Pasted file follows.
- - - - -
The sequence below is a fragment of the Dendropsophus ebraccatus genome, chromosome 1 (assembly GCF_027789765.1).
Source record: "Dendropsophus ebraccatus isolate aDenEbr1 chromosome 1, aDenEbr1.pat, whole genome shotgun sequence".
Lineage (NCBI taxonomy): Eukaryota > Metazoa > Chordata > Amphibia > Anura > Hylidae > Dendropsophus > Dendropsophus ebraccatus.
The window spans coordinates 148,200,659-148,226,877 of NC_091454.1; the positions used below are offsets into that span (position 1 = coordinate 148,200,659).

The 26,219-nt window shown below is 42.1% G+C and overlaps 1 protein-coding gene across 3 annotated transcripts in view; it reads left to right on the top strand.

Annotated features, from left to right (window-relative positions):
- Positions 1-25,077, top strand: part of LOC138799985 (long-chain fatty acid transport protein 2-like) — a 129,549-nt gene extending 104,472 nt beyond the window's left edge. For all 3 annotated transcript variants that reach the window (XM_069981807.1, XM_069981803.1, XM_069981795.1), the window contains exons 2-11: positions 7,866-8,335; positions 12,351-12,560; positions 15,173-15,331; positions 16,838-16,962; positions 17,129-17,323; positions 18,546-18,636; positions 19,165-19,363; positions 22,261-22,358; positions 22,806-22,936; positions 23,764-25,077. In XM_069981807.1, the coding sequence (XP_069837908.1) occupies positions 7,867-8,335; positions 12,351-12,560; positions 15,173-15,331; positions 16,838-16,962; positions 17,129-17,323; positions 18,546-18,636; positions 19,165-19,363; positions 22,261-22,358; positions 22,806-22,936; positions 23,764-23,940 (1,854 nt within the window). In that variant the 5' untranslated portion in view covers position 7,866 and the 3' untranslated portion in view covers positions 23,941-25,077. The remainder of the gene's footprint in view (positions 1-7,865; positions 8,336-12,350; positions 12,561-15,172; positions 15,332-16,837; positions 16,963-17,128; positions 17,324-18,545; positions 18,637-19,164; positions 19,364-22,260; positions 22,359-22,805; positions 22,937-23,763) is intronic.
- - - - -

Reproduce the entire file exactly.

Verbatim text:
The sequence below is a fragment of the Dendropsophus ebraccatus genome, chromosome 1 (assembly GCF_027789765.1).
Source record: "Dendropsophus ebraccatus isolate aDenEbr1 chromosome 1, aDenEbr1.pat, whole genome shotgun sequence".
Lineage (NCBI taxonomy): Eukaryota > Metazoa > Chordata > Amphibia > Anura > Hylidae > Dendropsophus > Dendropsophus ebraccatus.
The window spans coordinates 148,200,659-148,226,877 of NC_091454.1; the positions used below are offsets into that span (position 1 = coordinate 148,200,659).

The 26,219-nt window shown below is 42.1% G+C and overlaps 1 protein-coding gene across 3 annotated transcripts in view; it reads left to right on the top strand.

Annotated features, from left to right (window-relative positions):
- Positions 1-25,077, top strand: part of LOC138799985 (long-chain fatty acid transport protein 2-like) — a 129,549-nt gene extending 104,472 nt beyond the window's left edge. For all 3 annotated transcript variants that reach the window (XM_069981807.1, XM_069981803.1, XM_069981795.1), the window contains exons 2-11: positions 7,866-8,335; positions 12,351-12,560; positions 15,173-15,331; positions 16,838-16,962; positions 17,129-17,323; positions 18,546-18,636; positions 19,165-19,363; positions 22,261-22,358; positions 22,806-22,936; positions 23,764-25,077. In XM_069981807.1, the coding sequence (XP_069837908.1) occupies positions 7,867-8,335; positions 12,351-12,560; positions 15,173-15,331; positions 16,838-16,962; positions 17,129-17,323; positions 18,546-18,636; positions 19,165-19,363; positions 22,261-22,358; positions 22,806-22,936; positions 23,764-23,940 (1,854 nt within the window). In that variant the 5' untranslated portion in view covers position 7,866 and the 3' untranslated portion in view covers positions 23,941-25,077. The remainder of the gene's footprint in view (positions 1-7,865; positions 8,336-12,350; positions 12,561-15,172; positions 15,332-16,837; positions 16,963-17,128; positions 17,324-18,545; positions 18,637-19,164; positions 19,364-22,260; positions 22,359-22,805; positions 22,937-23,763) is intronic.